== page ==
Your Presentation Needs a Punch Line

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It was late Saturday night on Chicago’s North Side, and the historic Green Mill jazz club was buzzing with nervous energy. So was I. Pacing on the edge of the tiny stage, I gave my notes one final glance, exterminated the butterflies in my stomach, and stepped into the blinding spotlight. “Welcome to the inaugural edition of Mortified Chicago!” I shouted into the mic. “Tonight, real people will read their teenage diaries in front of you, total strangers. It’s an unusual experiment that’s equal parts comedic, cathartic, and, yes creepily voyeuristic!”

That was 2006. The first time I’d ever produced a live comedy show. Since then, I’ve helped hundreds of Mortified performers-ordinary, courageous people-turn extraordinarily embarrassing artifacts of their teen angst into professional bits of comedy. I also started to work at IDEO as a writer and marketing professional.

These days, most of my time is spent in conference rooms instead of comedy clubs, and the performers I coach are designers and consultants who want their ideas to land successfully with clients. I’ve found that many of the same storytelling approaches apply in either circumstance.

Since TED has upped the presentation game for business professionals, and PowerPoint-as-usual no longer cuts it, you may find them just as useful. Here are the five techniques I’ve found most applicable outside the comedy club. These come not just from my own experience, but also from my obsession with watching, reading about, and talking with comedians.

Take a bar exam. Unlike conference rooms, bars are friendly, social places. People expect stories told there to be succinct and entertaining. That’s why at IDEO, we tell our designers to “Take a Bar Exam.” Go to a bar with a colleague-or imagine you’re in one-and tell your story using only napkin drawings as your visuals. Have your friend repeat back your story to see what’s sticking and what’s not. Refine and repeat. Once you can keep his or her attention over “hecklers” like blaring TVs, you’ll be in good shape for sharing your presentation in a conference room.

Be immediately interesting. Any time you stand in the front of a room you’re saying, “Please be quiet. I’m very interesting,” which also happens to be Zach Galifianakis’ opening line in “The Comedians of Comedy.” People expect you to be prepared, confident, and interesting. That’s especially difficult if you’re nervous. “Do some light exercises before to raise your adrenaline (but not so much you’re sweaty),” advises Neil Stevenson, an IDEO Managing Director who coaches TED presenters. And instead of dribbling out a throat-clearing intro, stand up straight, project your voice, and nail the delivery of your opening lines. The first line or two set the tone for the rest of your presentation and put the audience at ease.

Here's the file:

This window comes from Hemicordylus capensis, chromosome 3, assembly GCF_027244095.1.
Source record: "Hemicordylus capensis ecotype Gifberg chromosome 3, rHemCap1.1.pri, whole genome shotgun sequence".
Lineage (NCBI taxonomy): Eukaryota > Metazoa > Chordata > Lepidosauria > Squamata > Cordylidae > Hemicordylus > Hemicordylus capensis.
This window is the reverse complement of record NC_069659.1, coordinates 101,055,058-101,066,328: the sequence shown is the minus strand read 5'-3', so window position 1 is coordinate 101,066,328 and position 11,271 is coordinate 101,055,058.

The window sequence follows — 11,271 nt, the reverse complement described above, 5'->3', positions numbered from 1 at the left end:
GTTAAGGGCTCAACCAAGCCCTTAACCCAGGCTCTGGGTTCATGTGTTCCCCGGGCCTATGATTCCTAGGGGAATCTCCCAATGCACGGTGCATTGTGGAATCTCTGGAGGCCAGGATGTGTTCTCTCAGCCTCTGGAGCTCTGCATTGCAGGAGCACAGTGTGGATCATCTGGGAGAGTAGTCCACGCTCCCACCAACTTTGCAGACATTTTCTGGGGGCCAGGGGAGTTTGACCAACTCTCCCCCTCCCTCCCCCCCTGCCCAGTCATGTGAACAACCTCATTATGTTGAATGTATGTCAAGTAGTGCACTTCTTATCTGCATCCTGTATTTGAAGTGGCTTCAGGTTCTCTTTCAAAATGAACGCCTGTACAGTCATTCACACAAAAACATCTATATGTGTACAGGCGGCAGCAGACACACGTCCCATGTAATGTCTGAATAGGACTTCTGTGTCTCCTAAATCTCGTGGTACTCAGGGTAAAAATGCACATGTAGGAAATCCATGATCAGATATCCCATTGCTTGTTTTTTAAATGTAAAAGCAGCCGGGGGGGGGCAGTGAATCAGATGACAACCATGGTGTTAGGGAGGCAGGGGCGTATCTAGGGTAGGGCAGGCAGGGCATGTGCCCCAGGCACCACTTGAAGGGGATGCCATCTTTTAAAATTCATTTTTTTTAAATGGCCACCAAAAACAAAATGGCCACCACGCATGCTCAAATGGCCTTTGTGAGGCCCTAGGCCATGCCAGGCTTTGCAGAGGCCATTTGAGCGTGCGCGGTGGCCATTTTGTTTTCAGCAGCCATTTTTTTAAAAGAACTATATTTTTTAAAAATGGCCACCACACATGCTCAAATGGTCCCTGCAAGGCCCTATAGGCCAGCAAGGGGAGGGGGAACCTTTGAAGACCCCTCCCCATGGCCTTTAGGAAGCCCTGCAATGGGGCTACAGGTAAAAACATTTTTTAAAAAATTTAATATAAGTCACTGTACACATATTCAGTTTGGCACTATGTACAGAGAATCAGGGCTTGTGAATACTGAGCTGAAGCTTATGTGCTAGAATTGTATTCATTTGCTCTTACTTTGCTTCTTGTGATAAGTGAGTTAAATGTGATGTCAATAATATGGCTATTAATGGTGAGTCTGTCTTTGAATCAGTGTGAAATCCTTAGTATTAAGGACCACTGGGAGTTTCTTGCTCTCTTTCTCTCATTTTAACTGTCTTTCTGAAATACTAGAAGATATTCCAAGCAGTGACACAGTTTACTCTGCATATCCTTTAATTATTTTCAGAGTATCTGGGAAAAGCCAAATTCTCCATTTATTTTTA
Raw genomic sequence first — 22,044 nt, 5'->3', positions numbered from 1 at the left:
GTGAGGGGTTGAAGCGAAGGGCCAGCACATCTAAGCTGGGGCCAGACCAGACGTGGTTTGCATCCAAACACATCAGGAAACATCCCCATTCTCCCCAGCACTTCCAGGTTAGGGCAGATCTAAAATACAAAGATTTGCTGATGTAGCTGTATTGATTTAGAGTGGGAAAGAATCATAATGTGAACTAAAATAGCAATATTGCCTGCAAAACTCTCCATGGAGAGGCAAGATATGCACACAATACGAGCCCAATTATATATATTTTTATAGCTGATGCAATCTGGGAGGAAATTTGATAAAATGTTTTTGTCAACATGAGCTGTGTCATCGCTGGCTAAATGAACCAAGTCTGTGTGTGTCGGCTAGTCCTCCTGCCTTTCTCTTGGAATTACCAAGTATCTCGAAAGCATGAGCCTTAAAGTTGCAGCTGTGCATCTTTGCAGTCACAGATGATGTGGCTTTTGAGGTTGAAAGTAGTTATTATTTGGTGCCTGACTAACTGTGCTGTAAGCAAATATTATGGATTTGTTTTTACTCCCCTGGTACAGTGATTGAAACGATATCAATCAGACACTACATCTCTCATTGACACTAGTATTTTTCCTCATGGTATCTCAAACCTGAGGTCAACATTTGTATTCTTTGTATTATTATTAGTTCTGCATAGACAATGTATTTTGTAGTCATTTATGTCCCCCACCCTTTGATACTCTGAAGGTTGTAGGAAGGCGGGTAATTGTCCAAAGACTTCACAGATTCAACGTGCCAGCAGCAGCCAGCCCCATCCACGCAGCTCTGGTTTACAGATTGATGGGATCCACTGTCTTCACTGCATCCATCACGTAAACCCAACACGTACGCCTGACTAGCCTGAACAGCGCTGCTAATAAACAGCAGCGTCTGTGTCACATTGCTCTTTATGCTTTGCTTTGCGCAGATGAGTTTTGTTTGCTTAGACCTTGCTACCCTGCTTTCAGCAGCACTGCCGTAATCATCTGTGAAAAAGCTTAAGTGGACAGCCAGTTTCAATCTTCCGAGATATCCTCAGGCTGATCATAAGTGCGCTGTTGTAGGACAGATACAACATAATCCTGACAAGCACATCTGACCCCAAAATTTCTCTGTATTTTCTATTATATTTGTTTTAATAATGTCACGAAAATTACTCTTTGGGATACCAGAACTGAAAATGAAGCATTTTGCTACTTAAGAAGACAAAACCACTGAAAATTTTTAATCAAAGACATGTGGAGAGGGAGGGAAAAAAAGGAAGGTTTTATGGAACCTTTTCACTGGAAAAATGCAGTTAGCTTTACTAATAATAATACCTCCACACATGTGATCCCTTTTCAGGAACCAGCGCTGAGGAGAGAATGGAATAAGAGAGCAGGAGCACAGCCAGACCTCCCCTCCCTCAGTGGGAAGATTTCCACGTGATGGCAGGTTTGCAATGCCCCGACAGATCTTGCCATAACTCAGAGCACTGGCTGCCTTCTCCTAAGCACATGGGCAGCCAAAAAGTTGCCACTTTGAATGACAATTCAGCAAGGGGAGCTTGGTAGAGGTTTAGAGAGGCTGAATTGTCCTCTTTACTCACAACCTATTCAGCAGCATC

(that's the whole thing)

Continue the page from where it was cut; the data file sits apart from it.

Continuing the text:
Find the “you” in your presentation. It can be hard to find the emotional core, or the “you,” inside of presentations on “robust product road maps” or “incentivizing customer loyalty,” but it can be done with a bit of story “therapy” similar to what we do with Mortified performers. Why should you be telling this story? What’s your unique POV? What are you passionate about? For instance, maybe the emotional drive at the center of creating a “robust product road map,” is your love of planning and belief in a new design direction for the company. Whatever it is, your story’s emotional core will give you credibility as a speaker and help you better connect with your audience

Simplify and exaggerate. Having a story unfold in real time in front of a live audience takes a lot of effort on the part of listeners. They have to hold many details in their heads simultaneously like characters, setting, plot lines, and so on, and they don’t have the luxury of rewinding or rereading. To make it easier, ditch unnecessary details and business jargon, supply sensory details (sight, smell, sound, touch, taste) to make your story more immersive, and exaggerate the main points to make them more unexpected. Or as I tell Mortified performers, “Pretend I’m a drunk college kid in the back row and tell me your story.”

Close strong. “If people don’t know a joke’s over,” says Chicago comedian Adam Burke, “it’s not a joke.” Why do you think a punch line’s called a punch line? People instinctually crave strong, simple resolutions to stories. Weak endings such as, “Well, it looks like we’re out of time” are the storytelling equivalent of falling offstage. They leave an audience feeling unsettled and zap a room’s energy. When in doubt, refer back to your opening lines to bring your story full circle.

This final piece of advice is less a stage trick and more of a mental shift. Start subbing “performance” for “presentation,” even if it’s just in your head. This simple reframing will automatically help you deliver a story in a more entertaining, engaging way.

HBR

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Posted on May 22, 2015, in Sri Lanka. Bookmark the permalink. Comments Off on Your Presentation Needs a Punch Line.

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